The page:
(v)               The GWR Project is on schedule, as verified by a report issued by an engineer licensed in California, to be operable;


(vi)             Preliminary design for the GWR Project is at least at the 10% level, represented by a basis of design report;


(vii)          A GWR Project funding plan is in place;


(viii)        California American Water, MPWMD, and MRWPCA have agreed on a WPA whose terms are just and reasonable; and


(ix)             The revenue requirement for the combination of the GWR Project and the desalination project is just and reasonable when compared to the revenue requirement for a larger desalination project alone.


To meet these tests for an expansion of the Pure Water Monterey project will potentially take close to a year and may cost $1.1 to $1.5 million.  In order to gain greater certainty and make representative strides toward each of the 9 criteria by an April hearing date, it is estimated that $480,000 will need to be expended.  Under Amendment 2 of the Cost Sharing Agreement (see Consent Calendar Item 6) the District would fund up to $360,000 of such costs.  The source of the funds will be reimbursements for the Phase 1 Pure Water Monterey pre-construction costs, which were outside the District’s adopted FY 2017-18 budget.


It is possible that an expansion of Pure Water Monterey will be deemed unnecessary or infeasible and the costs will be stranded.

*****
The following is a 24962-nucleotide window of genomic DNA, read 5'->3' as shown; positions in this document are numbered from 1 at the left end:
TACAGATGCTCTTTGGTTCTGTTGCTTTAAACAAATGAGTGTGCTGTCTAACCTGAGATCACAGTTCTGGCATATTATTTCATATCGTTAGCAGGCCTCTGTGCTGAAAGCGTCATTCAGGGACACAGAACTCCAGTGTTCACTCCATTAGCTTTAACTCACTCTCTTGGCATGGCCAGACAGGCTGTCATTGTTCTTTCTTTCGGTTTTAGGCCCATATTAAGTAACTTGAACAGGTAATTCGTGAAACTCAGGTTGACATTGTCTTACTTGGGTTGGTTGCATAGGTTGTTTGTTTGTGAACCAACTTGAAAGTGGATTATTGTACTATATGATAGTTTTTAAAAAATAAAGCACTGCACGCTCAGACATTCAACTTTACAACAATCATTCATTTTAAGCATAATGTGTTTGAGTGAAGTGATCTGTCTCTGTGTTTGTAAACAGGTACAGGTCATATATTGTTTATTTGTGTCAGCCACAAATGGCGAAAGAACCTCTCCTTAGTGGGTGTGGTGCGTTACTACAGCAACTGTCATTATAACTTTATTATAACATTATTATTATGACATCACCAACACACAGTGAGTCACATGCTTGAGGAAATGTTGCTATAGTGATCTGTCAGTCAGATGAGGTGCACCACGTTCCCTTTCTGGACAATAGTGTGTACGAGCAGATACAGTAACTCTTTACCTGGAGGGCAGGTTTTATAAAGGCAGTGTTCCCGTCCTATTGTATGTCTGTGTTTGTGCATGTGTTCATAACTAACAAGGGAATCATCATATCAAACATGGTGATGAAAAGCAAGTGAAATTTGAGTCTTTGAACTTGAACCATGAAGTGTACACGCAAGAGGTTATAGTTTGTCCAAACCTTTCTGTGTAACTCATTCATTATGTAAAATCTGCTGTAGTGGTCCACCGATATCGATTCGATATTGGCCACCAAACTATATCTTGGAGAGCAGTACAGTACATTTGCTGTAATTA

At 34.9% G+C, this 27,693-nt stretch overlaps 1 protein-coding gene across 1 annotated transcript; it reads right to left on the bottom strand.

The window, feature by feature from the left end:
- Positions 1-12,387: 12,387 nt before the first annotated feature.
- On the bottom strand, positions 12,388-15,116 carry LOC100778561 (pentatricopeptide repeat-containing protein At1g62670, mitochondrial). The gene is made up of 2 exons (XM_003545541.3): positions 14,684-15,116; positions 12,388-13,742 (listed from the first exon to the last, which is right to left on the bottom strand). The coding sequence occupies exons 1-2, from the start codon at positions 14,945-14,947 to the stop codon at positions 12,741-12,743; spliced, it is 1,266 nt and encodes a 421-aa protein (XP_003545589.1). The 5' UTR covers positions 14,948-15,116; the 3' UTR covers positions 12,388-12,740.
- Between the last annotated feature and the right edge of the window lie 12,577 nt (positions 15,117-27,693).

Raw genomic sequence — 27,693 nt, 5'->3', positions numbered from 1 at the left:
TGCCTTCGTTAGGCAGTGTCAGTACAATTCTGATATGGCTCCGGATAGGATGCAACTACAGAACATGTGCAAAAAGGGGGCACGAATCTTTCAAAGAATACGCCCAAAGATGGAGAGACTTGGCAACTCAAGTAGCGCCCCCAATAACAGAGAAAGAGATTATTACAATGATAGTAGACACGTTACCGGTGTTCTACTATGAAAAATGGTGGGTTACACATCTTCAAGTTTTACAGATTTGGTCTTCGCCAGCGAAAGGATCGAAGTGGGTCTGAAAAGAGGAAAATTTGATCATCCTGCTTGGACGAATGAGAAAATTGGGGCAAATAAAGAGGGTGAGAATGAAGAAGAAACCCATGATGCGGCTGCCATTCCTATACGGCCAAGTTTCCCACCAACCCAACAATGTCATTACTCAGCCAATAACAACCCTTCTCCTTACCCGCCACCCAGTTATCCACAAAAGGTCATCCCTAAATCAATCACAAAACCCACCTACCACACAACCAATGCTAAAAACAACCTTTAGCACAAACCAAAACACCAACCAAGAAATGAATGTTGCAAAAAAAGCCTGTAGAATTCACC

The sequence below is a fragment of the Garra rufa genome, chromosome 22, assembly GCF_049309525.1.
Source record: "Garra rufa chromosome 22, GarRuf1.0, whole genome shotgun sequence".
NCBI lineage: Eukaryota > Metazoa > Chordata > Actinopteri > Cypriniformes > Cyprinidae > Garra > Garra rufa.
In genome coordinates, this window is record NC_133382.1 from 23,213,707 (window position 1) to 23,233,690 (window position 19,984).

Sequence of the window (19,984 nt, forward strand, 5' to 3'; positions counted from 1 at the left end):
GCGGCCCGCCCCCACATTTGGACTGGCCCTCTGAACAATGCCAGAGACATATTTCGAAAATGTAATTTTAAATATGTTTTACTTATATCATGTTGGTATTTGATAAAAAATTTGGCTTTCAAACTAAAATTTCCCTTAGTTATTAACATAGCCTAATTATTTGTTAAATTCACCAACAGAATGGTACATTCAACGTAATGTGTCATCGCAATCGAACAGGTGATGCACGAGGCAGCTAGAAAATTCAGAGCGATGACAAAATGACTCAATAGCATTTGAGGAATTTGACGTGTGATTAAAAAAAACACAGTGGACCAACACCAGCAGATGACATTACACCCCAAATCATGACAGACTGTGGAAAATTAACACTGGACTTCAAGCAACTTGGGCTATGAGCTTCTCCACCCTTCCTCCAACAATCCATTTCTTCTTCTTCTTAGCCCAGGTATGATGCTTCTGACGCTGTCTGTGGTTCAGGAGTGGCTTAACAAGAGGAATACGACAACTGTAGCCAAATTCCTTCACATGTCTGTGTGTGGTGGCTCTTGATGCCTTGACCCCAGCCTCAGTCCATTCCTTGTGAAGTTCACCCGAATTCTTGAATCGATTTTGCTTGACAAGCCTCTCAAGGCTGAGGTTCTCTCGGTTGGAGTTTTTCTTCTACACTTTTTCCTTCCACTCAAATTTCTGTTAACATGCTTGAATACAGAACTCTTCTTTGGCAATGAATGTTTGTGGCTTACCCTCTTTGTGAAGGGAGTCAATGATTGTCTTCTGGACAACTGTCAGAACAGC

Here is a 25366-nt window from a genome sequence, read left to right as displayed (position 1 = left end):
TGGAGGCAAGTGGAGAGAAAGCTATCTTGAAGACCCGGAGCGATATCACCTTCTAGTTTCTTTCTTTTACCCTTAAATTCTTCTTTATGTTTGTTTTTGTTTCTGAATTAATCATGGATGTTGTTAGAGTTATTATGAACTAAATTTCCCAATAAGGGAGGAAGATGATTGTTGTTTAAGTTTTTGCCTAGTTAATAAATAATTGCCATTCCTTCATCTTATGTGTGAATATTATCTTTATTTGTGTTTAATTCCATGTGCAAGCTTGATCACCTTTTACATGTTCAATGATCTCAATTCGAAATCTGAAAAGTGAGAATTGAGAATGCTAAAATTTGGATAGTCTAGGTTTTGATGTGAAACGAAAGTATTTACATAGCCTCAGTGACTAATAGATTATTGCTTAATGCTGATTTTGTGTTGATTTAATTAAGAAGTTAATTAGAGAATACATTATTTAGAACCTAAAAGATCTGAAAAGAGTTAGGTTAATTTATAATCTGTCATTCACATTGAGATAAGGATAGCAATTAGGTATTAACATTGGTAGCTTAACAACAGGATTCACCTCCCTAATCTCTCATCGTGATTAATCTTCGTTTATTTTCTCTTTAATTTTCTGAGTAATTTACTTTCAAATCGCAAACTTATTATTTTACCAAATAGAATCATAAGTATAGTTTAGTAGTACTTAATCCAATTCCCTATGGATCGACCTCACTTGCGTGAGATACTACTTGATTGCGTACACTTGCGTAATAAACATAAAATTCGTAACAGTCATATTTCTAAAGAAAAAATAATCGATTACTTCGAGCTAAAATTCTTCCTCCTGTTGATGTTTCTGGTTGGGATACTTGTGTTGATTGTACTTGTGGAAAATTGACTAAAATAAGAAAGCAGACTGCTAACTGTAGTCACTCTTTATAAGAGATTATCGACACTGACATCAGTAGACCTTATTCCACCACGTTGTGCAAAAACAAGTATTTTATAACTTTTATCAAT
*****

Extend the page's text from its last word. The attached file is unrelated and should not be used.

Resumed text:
RECOMMENDATION:  The General Manager recommends the Board approve the expenditure of up to $360,000 in support of qualifying an expansion of Pure Water Monterey for approval by the CPUC on or about April 2018.


BACKGROUND:  In its November 7, 2017 edition the Monterey County Herald wrote:


Pure Water Monterey, Marina Coast alternative water supply proposals get attention

By Jim Johnson, Monterey Herald 11/07/17

Monterey >> A state Public Utilities Commission judge has left the door open for additional hearings next spring on potential expansion of the Pure Water Monterey recycled water project. That could lead to a smaller California American Water desalination plant or serve as a bridge if the desal project is delayed, even as Monterey Peninsula water officials ponder a Marina Coast Water District proposal to provide an additional temporary water supply.

During CPUC hearings last week to address a number of key desal project issues, Judge Gary Weatherford suggested the Pure Water Monterey expansion proposal could be addressed in more detail at subsequent hearings, perhaps in April, if a formal request is made. Planning and Conservation League representative Jonas Minton indicated he would make the request, according to Peninsula water activist George Riley, who is a formal participant in the CPUC’s desal project proceeding.

“I think it’s exciting because there are low-cost options out there for ratepayers,” Riley said.